But the marketing aspect of calling a clincher an “Open Tubular” is just something we’re going to have to disagree upon. By your logic, if it’s vulcanized, it’s a “clincher”... but if it’s got a nice cotton casing, then it can be a called an “open tubular” by virtue of the fact it’s casing and tread are very similar, if not the same, as the corresponding tubular made by the same manufacturer. Hence the marketing value in calling it that. But at the end of the day, it will not perform the same way as a tubular mounted on a nice shallow rim bed with no abrupt walls to contend with. If it’s open, and it’s got a bead that needs to be “clinched” between two rim walls (i.e., a clincher rim), it’s a clincher, regardless of its construction. It may be a very nice clincher, but it’s still a clincher. “Open Tubular” is 100% a marketing moniker.
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by Junior Varsity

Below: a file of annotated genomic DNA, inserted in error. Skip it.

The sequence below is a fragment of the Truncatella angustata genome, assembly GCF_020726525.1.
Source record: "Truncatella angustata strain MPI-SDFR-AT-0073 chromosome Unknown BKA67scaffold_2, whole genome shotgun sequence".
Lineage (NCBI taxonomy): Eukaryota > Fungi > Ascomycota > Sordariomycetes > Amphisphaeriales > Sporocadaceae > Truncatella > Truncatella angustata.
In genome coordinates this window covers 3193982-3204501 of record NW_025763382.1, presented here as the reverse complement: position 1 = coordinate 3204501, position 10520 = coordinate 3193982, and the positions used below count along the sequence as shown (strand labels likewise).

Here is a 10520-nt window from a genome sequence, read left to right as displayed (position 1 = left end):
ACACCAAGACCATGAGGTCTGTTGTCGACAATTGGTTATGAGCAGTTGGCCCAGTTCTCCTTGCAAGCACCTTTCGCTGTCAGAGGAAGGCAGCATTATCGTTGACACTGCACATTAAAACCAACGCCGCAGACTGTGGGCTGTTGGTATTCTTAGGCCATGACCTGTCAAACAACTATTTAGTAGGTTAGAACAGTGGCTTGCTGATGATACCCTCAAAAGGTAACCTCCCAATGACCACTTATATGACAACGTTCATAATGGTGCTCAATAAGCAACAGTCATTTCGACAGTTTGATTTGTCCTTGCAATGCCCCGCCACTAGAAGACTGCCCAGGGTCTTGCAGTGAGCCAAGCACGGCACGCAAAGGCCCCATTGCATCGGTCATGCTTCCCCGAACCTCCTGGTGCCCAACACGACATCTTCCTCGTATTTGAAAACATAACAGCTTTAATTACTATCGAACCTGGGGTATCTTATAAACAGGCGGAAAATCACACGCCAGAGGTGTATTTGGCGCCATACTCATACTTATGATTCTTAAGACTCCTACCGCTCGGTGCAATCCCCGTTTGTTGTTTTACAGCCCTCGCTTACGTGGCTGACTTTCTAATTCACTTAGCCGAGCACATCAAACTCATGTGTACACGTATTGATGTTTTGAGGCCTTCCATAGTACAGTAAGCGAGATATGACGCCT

Hi Calnago-

Open tubular is a type of clincher not based upon the level but by how it's constructed. It has a (generally) non-vulcanized fabric casing that has vulcanized tread affixed to it (they're flat when folded). A vulcanized clincher is where the full tire is cured (vulcanized) at one time which gives it its shape. One method is not inherently better than the other, they're different approaches to build a tire to work with a clincher rim towards an intended usage.

Sorry for the horrible effort of an explainer graphic, just hoping a visual may do a better job than I can simply writing it out.
Capture.PNG
But going full circle to the beginning this thread, it's good to see the understanding of gumwall vs. skinwall is understood with respects to clincher tire types! I'm more than happy to continue the conversation on tires, construction methods and types; I just don't want to see it be reduced down to internet arguing where no one wins and we all get annoyed with each other. I understand where you're coming from as generally open tubulars are more expensive and have historically performed better than their vulcanized competitors, but times are changing and new technologies (tubeless ready) are allowing vulcanized clinchers to out perform in both Crr and puncture resistance.

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by Weenie